H: Are you telling people in your films not to be afraid?

MM: I think being afraid is a good thing; you need to be afraid of some things. But the problem is that you’re being told to be afraid of everything. Nobody distinguishes between what you should be afraid of and what you shouldn’t. It’s not good to be afraid of everything, because you don’t make the right decisions.

H: What do you see as the differences between the different media you’ve worked in? What do you feel is a more effective way to communicate what you’re trying to do?

MM: I think films are most effective. Those people who go to the movies are going to be generally more active people. They’re the people who are going to meet with each other and do something, as opposed to the TV watcher who is just thinking about the next bag of Doritos.

 

H: Why have you not used fiction to get your point across?

MM: Fiction can be extremely stimulating. You have total control over all the action, the characters, stuff you don’t have control over in a documentary.

H: Why do you think you haven’t done a lot of that?

MM: It just takes so much time. Right now, I’m writing a book, making two movies, I’m getting ready to do the stage show. Then they just called me and they want to put the DVD out of Roger and Me. It just doesn’t stop.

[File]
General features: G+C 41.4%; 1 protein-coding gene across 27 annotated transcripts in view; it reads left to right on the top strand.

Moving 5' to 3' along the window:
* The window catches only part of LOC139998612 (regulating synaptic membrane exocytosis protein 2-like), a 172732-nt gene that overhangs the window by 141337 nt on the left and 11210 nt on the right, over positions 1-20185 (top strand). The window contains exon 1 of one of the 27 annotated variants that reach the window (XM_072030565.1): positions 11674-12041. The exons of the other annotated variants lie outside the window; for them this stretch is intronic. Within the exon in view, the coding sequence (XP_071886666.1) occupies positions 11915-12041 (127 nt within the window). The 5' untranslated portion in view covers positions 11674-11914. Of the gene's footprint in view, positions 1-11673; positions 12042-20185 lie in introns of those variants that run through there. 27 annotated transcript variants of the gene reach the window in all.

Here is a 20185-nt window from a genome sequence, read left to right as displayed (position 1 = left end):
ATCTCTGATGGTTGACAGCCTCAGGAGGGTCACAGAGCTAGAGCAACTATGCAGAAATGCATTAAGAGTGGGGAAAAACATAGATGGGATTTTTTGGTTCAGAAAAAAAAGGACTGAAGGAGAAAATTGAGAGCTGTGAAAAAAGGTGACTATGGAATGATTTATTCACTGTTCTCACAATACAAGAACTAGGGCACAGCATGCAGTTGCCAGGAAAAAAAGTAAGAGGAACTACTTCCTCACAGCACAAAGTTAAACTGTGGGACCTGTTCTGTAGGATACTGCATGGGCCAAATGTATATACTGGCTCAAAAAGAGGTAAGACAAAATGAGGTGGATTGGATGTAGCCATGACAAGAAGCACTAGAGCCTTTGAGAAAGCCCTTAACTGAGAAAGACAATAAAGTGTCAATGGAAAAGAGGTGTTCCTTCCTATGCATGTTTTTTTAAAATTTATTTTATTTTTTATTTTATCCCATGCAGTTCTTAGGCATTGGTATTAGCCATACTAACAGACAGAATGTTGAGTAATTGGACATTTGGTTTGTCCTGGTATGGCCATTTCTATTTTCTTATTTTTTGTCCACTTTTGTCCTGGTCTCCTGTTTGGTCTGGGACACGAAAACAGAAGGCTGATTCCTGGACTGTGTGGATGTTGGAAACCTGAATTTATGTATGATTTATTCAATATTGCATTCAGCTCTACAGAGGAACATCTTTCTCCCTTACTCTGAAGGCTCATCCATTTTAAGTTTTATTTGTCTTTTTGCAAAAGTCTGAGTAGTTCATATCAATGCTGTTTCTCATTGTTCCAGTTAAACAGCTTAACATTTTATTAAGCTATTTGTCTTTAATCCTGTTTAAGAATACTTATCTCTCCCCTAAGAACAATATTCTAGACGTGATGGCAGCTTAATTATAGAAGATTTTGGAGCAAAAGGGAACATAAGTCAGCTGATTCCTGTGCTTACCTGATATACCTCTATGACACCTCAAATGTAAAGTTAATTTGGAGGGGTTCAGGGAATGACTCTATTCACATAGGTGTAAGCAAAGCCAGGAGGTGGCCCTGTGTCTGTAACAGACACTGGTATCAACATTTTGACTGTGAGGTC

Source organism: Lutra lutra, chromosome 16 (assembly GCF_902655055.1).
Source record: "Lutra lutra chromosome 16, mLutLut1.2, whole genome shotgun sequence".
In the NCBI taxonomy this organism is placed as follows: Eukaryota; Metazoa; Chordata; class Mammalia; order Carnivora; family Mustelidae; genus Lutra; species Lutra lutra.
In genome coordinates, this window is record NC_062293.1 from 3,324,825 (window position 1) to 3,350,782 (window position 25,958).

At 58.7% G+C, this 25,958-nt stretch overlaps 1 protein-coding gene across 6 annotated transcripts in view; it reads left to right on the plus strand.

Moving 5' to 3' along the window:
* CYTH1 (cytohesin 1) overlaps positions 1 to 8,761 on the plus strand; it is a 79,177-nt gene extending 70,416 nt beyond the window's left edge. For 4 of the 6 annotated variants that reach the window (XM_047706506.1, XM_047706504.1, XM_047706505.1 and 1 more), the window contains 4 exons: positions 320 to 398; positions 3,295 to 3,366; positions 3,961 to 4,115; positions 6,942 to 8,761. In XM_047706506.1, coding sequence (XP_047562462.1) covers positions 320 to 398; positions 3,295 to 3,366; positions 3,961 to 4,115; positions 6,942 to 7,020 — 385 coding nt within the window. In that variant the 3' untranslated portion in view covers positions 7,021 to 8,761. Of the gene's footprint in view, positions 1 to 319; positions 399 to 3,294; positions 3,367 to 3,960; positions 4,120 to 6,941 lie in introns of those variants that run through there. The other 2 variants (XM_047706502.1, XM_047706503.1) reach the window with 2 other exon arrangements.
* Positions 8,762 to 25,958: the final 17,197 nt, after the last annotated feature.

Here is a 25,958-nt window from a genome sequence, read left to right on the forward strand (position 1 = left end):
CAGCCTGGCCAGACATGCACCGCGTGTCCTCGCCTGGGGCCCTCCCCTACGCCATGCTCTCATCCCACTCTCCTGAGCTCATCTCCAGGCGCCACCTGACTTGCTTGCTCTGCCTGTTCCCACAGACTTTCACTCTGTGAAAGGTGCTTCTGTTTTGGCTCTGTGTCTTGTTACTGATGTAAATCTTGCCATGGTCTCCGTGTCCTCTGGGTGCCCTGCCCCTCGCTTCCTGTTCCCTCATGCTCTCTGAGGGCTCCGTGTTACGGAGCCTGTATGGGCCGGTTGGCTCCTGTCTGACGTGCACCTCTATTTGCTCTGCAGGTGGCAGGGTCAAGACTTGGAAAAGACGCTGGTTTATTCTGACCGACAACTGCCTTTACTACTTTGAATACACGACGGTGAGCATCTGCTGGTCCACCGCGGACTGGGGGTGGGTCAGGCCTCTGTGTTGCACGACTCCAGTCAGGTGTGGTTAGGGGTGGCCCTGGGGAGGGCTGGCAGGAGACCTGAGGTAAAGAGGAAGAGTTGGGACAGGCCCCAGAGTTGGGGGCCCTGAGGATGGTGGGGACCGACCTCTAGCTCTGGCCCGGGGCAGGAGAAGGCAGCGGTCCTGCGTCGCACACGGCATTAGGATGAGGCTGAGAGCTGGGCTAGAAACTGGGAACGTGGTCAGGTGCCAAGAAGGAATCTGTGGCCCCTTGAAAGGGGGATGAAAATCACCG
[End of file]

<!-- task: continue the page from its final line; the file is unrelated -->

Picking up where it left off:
H: You say a lot of negative things about Americans. What do you think the major problem with American culture is?

MM: George W. Bush goes to Yale, gives an address and praises himself for being a C- student. We really do – we pride ourselves in being dumb. I don’t know what to do about this. I think of how much I don’t know, how much I don’t read. According to a 1994 Senate report, we supplied Iraq with all these biochemical elements for (Saddam Hussein) to his create weapons. The only weapons of mass destruction that he may or may not have he only would have because of us. This is Frankenstein – we created him. We need to stop doing this. But we don’t know about this stuff because we’re ignorant. When you’re ignorant, you’re afraid; you’re supposed to be afraid of Saddam Hussein. Then the fear turns into hate and we hope the hate turns into violence.

H: Do you think the media is not doing its job of informing the American public?

MM: Oh 100 percent. And I don’t say that because of all these conspiracy theories or whatever, I just think journalists are lazy. Do the real work and come up with a real story. They’re doing a child abduction story, so I’ll do a child abduction story. Even though child abductions are down from last year. It’s actually less of a problem. Yet, there’s more coverage now. Why? It’s becoming too easy.

H: How have you reconciled yourself with this? What can people do to be more informed?

MM: Turn off the local news. Don’t even watch it.

This article appeared in the November 7, 2002 issue of the Hatchet.